The Widow delved into the secrets that exist within a marriage and the reporter’s role as voyeur.  Here Barton continues to mine those themes. THE CHILD tackles the 24/7 news cycle, and lays bare the intricacies of a different but equally fascinating relationship—mother and child.

Says Barton: “The emotions, responsibilities—and the pain—of motherhood are unique to each of us with children. Ask any woman and she will have her own story to tell.”

In a working class neighborhood of London, construction workers make a grisly discovery: the long-buried remains of a baby.  When a newspaper mention reveals the find, most readers barely give it a glance. But for two women, its threat to unearth hidden stories is impossible to ignore. For veteran reporter, Kate Waters (introduced in The Widow), it sparks the question “Who would bury a baby?” and starts a hunt for the truth about the nameless child. The story unfolds via the women’s alternating perspectives to eventually reveal: Who is Building Site Baby?

In fact, it was the allure of a hidden story that propelled Barton to her long-time career in news. A journalist and British Press Awards “Reporter of the Year,” she has worked at the Daily Mail and Daily Telegraph, and brings that experience to bear in her novels.

In THE CHILD she details how Kate’s lengthy investigation into Building Site Baby’s death represents a perilous breach of the newsroom’s new culture of 24/7 online news. Says Barton: “The danger for Kate is that she risks becoming one of the dinosaurs—sidelined because she is unable and unwilling to be part of the revolution. And I feel for her.”

Though THE CHILD delivers an evocative look at the changing face of journalism, and a delicious plot twist, it is the characters’ haunting and rich emotional lives that set Barton apart and confirm her stature as a crime novelist of the first order.

Wednesday, July 19, 2017

The Bookshop at Water's End by Patti Callahan Henry

A summer home that has been left abandoned for years, but a summer home that Bonny now desperately needs to return to regardless of the pain and memories it holds.

The town of Watersend, South Carolina, was quaint, a treasure from childhood, and had the best bookstore with a marvelous bookstore owner that could pick out a book you "need" not a book that you want. 

We meet many likable and believable characters except one in THE BOOKSHOP AT WATER’S END. You are able to empathize with the characters as well as want everything to turn out for them.

The main character, Bonny, was a successful doctor, but a tragic mistake in the emergency room one night caused Bonny to be put on sabbatical and has her deciding to return to the childhood summer home that contains secrets and some happy and not so happy memories.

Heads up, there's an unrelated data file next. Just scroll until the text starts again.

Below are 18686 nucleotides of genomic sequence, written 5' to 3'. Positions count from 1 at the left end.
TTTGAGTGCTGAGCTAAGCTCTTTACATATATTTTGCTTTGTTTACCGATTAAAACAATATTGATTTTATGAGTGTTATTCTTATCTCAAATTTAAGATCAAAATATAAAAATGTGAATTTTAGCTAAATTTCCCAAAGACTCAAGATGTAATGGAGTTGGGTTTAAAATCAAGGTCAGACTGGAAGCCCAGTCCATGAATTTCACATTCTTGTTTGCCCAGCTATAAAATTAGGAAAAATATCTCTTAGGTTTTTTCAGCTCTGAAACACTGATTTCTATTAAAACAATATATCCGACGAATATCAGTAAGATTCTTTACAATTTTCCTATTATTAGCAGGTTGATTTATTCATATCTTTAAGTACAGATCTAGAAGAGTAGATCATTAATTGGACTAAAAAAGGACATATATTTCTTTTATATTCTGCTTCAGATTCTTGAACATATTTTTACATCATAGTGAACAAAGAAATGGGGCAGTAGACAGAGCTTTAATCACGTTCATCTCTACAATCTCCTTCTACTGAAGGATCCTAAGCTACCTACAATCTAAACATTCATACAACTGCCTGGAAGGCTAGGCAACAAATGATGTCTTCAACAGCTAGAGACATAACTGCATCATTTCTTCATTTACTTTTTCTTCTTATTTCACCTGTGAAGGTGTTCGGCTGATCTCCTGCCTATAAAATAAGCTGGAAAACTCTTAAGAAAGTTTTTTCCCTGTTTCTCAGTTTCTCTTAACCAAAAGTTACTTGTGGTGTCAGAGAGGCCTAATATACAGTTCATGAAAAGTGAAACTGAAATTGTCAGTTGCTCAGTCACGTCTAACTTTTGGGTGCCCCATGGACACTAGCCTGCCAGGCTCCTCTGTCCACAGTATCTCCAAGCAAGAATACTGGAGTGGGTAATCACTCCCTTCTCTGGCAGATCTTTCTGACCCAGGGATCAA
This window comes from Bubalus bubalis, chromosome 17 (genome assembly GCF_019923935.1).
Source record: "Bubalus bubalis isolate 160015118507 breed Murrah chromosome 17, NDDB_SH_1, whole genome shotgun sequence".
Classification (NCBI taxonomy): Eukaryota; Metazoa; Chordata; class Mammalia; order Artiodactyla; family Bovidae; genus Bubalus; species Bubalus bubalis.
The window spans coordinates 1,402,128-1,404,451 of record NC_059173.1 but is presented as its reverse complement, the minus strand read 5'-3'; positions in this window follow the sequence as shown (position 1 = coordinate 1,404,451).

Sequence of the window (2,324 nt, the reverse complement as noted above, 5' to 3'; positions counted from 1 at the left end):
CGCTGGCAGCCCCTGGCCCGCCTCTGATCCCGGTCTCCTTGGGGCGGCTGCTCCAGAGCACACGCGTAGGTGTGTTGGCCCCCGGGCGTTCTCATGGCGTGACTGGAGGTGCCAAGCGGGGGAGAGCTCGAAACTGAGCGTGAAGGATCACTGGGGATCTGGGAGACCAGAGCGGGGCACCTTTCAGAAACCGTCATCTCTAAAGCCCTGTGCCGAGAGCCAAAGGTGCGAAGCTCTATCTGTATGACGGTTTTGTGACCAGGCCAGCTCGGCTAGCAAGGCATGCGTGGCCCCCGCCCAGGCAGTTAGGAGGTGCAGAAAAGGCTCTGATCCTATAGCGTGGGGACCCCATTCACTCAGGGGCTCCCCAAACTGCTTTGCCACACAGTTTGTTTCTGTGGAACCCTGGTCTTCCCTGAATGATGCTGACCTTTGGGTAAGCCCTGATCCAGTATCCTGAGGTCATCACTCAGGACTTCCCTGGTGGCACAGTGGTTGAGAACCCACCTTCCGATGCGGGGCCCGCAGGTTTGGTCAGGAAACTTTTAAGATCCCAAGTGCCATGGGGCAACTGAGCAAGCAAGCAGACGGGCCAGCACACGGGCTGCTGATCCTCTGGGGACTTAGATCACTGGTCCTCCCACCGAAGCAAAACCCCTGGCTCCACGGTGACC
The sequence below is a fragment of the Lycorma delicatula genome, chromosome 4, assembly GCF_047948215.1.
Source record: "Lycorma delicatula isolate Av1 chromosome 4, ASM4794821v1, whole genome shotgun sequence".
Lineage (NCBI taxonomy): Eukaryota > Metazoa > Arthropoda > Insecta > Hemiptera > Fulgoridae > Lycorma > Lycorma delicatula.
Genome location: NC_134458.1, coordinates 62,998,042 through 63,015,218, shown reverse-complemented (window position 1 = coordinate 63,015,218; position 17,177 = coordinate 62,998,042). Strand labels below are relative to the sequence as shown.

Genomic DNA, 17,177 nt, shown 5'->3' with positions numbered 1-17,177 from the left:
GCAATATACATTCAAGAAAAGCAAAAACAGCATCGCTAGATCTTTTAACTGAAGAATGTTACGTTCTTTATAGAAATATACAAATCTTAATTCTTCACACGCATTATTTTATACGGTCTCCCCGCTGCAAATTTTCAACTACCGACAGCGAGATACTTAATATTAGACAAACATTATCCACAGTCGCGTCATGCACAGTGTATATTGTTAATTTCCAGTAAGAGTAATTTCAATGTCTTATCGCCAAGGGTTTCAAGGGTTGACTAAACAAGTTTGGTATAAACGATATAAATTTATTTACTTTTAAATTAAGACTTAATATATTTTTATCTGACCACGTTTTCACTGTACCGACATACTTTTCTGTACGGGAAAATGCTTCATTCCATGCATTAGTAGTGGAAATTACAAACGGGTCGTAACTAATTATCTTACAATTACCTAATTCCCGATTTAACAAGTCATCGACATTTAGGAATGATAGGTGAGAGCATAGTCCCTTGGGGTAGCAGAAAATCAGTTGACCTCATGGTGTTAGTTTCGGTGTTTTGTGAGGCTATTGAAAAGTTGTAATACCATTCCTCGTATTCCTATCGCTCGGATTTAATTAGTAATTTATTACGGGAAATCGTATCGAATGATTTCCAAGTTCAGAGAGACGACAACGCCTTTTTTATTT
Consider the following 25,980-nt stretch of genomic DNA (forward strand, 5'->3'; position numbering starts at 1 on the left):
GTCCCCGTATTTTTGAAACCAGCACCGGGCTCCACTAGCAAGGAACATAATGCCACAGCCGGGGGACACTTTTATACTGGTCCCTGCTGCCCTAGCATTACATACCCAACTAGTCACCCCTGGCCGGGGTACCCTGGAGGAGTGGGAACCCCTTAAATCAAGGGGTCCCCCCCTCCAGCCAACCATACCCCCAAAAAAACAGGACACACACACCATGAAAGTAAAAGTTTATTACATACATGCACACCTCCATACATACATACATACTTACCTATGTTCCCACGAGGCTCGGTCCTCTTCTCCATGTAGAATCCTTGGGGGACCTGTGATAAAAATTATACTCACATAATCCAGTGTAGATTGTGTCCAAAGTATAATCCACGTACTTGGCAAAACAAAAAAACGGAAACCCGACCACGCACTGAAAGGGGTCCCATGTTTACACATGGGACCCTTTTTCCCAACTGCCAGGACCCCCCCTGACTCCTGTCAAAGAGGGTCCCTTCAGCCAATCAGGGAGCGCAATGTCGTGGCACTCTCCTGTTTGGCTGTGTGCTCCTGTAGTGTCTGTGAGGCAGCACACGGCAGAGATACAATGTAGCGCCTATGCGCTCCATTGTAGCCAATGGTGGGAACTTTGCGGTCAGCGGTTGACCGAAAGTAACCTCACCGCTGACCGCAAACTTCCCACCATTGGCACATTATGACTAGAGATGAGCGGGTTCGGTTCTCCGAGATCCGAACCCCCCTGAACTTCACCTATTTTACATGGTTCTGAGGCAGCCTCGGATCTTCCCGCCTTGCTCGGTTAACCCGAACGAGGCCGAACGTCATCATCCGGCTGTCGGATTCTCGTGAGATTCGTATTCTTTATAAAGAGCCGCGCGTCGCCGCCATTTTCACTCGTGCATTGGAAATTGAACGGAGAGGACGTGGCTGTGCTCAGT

A happy memory was the friendship between Bonny and Lainey. They were labeled the "summer sisters." 

They had made a pact to always be there for each other. Bonny needed Lainey now, and Lainey came back to the house with her two children even though she also had some bad summer memories and really didn’t want to.

The bookstore and its owner were definitely a happy memory.  Mimi, the bookstore owner was marvelous.   Any book that has a bookstore and a book club in it definitely makes the story line even more appealing.

Two not-so-happy memories and ones that were difficult to forget gnawed at both women. The disappearance of Lainey's mother and Bonny's love for Lainey's brother, Owen, who was the love of her life, but a love she could never get to stay were memories difficult to get over.

The book’s setting was perfect, and the descriptions of the house, the town, the beach, and the ocean put you there with the characters sharing their days and their feelings both good and bad.

THE BOOK SHOP AT WATER'S END was a warm, inviting read bringing women together for what we do best - support each other.

This was my first book by Ms. Henry, and it was a delightful, summer treat.

ENJOY!!  5/5

This book was given to me free of charge and without compensation by the publisher in return for an honest review. 


The giveaway copy is “Courtesy of Penguin Random House.”
USA Entries Only
Enter here

July 12 - July 20

Tuesday, July 18, 2017

What She Ate Giveaway and Spotlight

All information in this post is courtesy of the publisher.
A beloved culinary historian’s short takes on six famous women through the lens of food
Six Remarkable Women and the Food That Tells Their Stories
Recommended Summer Reading by ELLE, Bon App├ętit, and Eater.
“A unique and delectable work that sheds new light on the lives of women, food, and men. .”—Kirkus Reviews
“…six crisply written, ardently researched, and entertainingly revelatory portraits of very different women with complicated relationships with eating and cooking…. A bounteous and elegant feast for hungry minds.”BookList, Starred Review
“Establishes Laura Shapiro as the founder of a delectable new literary genre: the culinary biography.”—Megan Marshall, Pulitzer-prize winning biographer